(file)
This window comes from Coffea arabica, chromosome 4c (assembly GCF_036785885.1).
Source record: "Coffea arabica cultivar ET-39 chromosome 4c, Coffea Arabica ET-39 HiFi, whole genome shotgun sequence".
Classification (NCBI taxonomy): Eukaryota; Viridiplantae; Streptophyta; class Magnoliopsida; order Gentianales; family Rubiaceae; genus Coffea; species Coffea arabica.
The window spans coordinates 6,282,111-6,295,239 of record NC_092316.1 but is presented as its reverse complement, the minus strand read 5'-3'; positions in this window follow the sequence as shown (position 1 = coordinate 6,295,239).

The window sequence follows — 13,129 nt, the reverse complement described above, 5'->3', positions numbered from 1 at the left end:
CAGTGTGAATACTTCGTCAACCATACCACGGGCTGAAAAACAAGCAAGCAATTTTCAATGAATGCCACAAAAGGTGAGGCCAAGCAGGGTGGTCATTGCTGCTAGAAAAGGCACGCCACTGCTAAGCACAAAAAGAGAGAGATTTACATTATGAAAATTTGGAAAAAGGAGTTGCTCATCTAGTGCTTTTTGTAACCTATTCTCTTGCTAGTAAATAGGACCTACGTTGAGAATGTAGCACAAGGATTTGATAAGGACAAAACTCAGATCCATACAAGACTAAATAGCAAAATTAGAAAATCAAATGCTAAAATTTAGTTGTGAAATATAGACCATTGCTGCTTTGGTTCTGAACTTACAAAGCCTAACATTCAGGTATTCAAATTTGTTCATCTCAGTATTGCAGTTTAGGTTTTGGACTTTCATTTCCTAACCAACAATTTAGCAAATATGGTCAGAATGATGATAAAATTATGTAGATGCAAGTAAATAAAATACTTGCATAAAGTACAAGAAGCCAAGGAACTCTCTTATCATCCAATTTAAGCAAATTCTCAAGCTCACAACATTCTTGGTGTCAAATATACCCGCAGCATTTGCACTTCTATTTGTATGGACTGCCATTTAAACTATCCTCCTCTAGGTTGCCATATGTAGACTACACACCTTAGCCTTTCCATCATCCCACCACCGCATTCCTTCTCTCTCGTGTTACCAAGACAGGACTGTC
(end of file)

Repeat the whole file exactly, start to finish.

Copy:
This window comes from Coffea arabica, chromosome 4c (assembly GCF_036785885.1).
Source record: "Coffea arabica cultivar ET-39 chromosome 4c, Coffea Arabica ET-39 HiFi, whole genome shotgun sequence".
Classification (NCBI taxonomy): Eukaryota; Viridiplantae; Streptophyta; class Magnoliopsida; order Gentianales; family Rubiaceae; genus Coffea; species Coffea arabica.
The window spans coordinates 6,282,111-6,295,239 of record NC_092316.1 but is presented as its reverse complement, the minus strand read 5'-3'; positions in this window follow the sequence as shown (position 1 = coordinate 6,295,239).

The window sequence follows — 13,129 nt, the reverse complement described above, 5'->3', positions numbered from 1 at the left end:
CAGTGTGAATACTTCGTCAACCATACCACGGGCTGAAAAACAAGCAAGCAATTTTCAATGAATGCCACAAAAGGTGAGGCCAAGCAGGGTGGTCATTGCTGCTAGAAAAGGCACGCCACTGCTAAGCACAAAAAGAGAGAGATTTACATTATGAAAATTTGGAAAAAGGAGTTGCTCATCTAGTGCTTTTTGTAACCTATTCTCTTGCTAGTAAATAGGACCTACGTTGAGAATGTAGCACAAGGATTTGATAAGGACAAAACTCAGATCCATACAAGACTAAATAGCAAAATTAGAAAATCAAATGCTAAAATTTAGTTGTGAAATATAGACCATTGCTGCTTTGGTTCTGAACTTACAAAGCCTAACATTCAGGTATTCAAATTTGTTCATCTCAGTATTGCAGTTTAGGTTTTGGACTTTCATTTCCTAACCAACAATTTAGCAAATATGGTCAGAATGATGATAAAATTATGTAGATGCAAGTAAATAAAATACTTGCATAAAGTACAAGAAGCCAAGGAACTCTCTTATCATCCAATTTAAGCAAATTCTCAAGCTCACAACATTCTTGGTGTCAAATATACCCGCAGCATTTGCACTTCTATTTGTATGGACTGCCATTTAAACTATCCTCCTCTAGGTTGCCATATGTAGACTACACACCTTAGCCTTTCCATCATCCCACCACCGCATTCCTTCTCTCTCGTGTTACCAAGACAGGACTGTC